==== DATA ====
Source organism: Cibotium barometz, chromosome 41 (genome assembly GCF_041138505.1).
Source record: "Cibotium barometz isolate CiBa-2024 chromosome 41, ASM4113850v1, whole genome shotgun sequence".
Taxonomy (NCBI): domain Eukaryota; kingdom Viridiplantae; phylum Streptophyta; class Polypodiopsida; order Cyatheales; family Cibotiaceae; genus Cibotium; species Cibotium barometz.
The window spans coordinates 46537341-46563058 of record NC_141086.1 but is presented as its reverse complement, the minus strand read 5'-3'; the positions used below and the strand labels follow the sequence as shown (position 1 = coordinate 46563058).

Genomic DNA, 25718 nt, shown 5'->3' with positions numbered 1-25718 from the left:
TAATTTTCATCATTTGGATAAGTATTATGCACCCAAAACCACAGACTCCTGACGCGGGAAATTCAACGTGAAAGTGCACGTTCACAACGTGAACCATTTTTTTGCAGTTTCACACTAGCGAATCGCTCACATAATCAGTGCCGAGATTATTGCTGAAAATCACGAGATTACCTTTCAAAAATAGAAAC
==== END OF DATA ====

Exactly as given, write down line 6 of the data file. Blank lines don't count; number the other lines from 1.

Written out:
TAATTTTCATCATTTGGATAAGTATTATGCACCCAAAACCACAGACTCCTGACGCGGGAAATTCAACGTGAAAGTGCACGTTCACAACGTGAACCATTTTTTTGCAGTTTCACACTAGCGAATCGCTCACATAATCAGTGCCGAGATTATTGCTGAAAATCACGAGATTACCTTTCAAAAATAGAAAC